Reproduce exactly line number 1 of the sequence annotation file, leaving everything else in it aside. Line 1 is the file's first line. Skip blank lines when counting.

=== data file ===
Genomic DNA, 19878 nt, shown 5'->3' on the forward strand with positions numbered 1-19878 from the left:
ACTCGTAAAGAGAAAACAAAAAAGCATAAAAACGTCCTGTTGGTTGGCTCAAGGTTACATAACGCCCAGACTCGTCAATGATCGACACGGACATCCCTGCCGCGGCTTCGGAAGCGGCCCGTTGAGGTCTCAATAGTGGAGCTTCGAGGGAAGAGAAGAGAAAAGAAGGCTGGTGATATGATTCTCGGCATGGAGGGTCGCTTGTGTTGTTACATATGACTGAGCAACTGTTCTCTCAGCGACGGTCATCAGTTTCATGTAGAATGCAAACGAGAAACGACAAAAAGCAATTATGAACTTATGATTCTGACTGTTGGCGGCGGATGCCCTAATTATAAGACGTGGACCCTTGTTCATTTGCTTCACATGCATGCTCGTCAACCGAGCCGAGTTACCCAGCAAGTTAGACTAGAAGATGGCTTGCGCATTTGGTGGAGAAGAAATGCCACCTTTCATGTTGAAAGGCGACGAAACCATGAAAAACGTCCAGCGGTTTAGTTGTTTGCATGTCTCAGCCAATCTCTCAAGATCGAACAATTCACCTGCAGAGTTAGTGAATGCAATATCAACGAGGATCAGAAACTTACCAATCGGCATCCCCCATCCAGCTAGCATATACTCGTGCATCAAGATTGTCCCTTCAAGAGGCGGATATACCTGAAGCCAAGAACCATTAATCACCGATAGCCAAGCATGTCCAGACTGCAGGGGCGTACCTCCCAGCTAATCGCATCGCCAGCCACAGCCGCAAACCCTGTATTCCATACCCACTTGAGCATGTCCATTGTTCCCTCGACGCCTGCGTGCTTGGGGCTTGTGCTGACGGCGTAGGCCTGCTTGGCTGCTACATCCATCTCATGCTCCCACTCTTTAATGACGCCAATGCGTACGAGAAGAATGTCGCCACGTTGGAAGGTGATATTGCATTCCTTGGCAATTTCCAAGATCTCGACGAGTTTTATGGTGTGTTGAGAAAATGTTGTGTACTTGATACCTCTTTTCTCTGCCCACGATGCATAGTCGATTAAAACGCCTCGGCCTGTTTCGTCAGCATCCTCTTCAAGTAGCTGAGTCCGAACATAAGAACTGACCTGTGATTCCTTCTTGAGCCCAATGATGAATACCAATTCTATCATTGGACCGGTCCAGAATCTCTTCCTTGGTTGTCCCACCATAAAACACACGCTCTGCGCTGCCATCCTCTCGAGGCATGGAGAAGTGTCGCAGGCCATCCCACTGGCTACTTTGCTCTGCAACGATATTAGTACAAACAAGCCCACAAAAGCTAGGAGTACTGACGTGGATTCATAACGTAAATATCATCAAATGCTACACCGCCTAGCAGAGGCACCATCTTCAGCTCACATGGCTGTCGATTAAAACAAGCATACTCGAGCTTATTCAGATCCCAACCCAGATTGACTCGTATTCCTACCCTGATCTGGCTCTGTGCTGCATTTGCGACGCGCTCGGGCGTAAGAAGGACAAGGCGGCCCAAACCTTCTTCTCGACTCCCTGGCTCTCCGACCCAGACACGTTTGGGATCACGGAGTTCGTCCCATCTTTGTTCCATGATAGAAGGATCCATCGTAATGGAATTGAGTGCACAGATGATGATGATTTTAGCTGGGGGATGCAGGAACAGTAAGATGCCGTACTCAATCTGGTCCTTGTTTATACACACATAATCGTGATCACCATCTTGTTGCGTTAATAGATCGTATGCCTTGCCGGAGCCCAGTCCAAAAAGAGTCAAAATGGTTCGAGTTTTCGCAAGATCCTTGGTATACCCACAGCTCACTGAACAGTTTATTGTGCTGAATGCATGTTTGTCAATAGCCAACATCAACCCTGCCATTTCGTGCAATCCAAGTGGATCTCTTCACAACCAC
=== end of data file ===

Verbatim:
Genomic DNA, 19878 nt, shown 5'->3' on the forward strand with positions numbered 1-19878 from the left: